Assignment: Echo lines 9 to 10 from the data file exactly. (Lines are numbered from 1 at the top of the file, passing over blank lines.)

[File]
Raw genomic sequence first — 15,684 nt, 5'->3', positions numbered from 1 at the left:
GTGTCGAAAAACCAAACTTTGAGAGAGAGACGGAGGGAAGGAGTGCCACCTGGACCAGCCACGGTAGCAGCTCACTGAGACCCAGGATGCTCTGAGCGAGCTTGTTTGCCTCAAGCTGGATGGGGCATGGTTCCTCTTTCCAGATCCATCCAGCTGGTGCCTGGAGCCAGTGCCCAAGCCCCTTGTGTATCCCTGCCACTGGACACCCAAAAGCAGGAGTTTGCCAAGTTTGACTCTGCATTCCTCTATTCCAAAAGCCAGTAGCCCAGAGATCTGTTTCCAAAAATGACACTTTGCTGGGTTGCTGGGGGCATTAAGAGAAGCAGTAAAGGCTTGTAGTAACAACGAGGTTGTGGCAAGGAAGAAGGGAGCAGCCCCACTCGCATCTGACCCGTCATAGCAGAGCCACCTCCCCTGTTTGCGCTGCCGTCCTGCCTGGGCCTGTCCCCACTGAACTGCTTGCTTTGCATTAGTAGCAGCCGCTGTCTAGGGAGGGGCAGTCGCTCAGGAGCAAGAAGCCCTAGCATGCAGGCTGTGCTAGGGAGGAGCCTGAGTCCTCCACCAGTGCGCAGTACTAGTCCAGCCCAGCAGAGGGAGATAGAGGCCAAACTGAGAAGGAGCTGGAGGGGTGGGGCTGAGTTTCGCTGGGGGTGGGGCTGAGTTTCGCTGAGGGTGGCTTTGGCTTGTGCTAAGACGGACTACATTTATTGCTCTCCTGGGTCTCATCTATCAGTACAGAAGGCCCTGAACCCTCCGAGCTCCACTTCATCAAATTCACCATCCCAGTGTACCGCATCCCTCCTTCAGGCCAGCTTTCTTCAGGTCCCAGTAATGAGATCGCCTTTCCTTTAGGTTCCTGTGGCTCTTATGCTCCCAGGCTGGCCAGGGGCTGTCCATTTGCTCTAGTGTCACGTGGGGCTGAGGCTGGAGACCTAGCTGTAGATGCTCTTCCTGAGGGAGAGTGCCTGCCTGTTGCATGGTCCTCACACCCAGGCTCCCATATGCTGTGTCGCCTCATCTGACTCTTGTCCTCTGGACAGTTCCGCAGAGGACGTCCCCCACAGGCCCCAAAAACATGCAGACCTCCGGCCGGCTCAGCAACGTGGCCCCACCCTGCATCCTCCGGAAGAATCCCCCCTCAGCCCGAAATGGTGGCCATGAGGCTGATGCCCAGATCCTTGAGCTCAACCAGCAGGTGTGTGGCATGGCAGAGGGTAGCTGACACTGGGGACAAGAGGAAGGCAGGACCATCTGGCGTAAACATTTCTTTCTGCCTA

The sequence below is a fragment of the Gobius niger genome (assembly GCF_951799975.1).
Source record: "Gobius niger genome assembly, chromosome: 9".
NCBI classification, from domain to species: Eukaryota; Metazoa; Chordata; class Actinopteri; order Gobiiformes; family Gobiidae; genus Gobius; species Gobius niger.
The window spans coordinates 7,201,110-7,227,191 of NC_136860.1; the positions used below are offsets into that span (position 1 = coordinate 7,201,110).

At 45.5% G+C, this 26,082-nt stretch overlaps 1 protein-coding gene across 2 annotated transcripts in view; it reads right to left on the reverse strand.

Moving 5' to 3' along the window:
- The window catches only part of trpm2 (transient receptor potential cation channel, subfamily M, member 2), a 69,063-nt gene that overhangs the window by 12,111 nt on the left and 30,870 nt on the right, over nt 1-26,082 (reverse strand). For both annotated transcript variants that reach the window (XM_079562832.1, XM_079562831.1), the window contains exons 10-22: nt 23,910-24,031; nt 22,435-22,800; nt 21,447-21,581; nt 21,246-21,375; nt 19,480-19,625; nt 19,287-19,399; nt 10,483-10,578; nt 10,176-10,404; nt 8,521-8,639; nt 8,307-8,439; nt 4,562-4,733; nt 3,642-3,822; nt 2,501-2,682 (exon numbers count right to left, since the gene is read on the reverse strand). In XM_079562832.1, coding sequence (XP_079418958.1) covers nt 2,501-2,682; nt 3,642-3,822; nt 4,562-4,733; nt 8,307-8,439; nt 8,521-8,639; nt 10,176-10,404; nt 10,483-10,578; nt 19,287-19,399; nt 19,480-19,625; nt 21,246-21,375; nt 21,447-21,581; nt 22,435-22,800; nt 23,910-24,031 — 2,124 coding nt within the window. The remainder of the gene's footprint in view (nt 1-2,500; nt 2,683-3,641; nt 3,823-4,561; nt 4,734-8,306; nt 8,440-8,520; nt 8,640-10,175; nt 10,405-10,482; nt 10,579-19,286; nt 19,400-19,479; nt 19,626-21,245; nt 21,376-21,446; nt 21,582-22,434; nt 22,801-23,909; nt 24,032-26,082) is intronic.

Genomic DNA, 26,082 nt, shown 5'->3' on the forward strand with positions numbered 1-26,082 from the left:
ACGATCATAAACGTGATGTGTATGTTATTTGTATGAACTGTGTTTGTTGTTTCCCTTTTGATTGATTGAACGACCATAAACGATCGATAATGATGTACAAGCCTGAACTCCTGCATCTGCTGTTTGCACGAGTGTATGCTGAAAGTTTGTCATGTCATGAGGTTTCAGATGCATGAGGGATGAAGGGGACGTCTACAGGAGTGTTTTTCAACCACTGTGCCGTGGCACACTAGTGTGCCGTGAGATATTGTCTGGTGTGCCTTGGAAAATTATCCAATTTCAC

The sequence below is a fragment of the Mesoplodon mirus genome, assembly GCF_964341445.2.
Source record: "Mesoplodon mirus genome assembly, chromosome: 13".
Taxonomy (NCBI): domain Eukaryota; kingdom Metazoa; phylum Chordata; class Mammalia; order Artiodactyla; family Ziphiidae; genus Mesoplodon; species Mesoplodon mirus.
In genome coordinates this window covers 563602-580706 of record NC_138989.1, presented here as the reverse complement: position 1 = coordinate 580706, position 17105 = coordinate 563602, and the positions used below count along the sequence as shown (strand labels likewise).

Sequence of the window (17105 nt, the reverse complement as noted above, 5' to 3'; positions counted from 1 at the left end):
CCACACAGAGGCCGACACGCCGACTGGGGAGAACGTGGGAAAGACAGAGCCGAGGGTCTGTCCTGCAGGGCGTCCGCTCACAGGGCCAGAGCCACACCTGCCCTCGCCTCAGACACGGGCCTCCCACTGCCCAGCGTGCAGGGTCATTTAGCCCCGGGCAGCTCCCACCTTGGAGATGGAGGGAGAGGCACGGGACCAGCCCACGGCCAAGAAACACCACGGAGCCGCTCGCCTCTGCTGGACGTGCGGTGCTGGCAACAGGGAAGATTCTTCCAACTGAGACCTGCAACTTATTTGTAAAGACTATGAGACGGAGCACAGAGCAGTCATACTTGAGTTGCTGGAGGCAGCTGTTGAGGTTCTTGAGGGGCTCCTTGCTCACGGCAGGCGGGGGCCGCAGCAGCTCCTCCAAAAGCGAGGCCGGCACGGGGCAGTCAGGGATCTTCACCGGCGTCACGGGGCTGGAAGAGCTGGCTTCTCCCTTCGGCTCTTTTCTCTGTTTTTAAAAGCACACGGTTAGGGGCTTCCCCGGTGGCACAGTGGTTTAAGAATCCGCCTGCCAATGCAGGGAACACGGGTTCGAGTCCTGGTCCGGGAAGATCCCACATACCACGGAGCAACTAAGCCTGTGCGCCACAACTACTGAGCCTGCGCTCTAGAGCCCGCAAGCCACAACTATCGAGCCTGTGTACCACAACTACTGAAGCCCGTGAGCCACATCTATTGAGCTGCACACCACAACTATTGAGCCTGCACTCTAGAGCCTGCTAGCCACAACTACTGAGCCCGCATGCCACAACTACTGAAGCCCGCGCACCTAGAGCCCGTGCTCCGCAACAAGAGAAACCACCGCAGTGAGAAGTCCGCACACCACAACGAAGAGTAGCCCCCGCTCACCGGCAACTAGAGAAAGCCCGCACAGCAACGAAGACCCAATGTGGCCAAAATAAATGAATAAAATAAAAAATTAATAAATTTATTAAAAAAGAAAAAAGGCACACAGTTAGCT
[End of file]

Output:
- The window catches only part of trpm2 (transient receptor potential cation channel, subfamily M, member 2), a 69,063-nt gene that overhangs the window by 12,111 nt on the left and 30,870 nt on the right, over nt 1-26,082 (reverse strand). For both annotated transcript variants that reach the window (XM_079562832.1, XM_079562831.1), the window contains exons 10-22: nt 23,910-24,031; nt 22,435-22,800; nt 21,447-21,581; nt 21,246-21,375; nt 19,480-19,625; nt 19,287-19,399; nt 10,483-10,578; nt 10,176-10,404; nt 8,521-8,639; nt 8,307-8,439; nt 4,562-4,733; nt 3,642-3,822; nt 2,501-2,682 (exon numbers count right to left, since the gene is read on the reverse strand). In XM_079562832.1, coding sequence (XP_079418958.1) covers nt 2,501-2,682; nt 3,642-3,822; nt 4,562-4,733; nt 8,307-8,439; nt 8,521-8,639; nt 10,176-10,404; nt 10,483-10,578; nt 19,287-19,399; nt 19,480-19,625; nt 21,246-21,375; nt 21,447-21,581; nt 22,435-22,800; nt 23,910-24,031 — 2,124 coding nt within the window. The remainder of the gene's footprint in view (nt 1-2,500; nt 2,683-3,641; nt 3,823-4,561; nt 4,734-8,306; nt 8,440-8,520; nt 8,640-10,175; nt 10,405-10,482; nt 10,579-19,286; nt 19,400-19,479; nt 19,626-21,245; nt 21,376-21,446; nt 21,582-22,434; nt 22,801-23,909; nt 24,032-26,082) is intronic.

Genomic DNA, 26,082 nt, shown 5'->3' on the forward strand with positions numbered 1-26,082 from the left: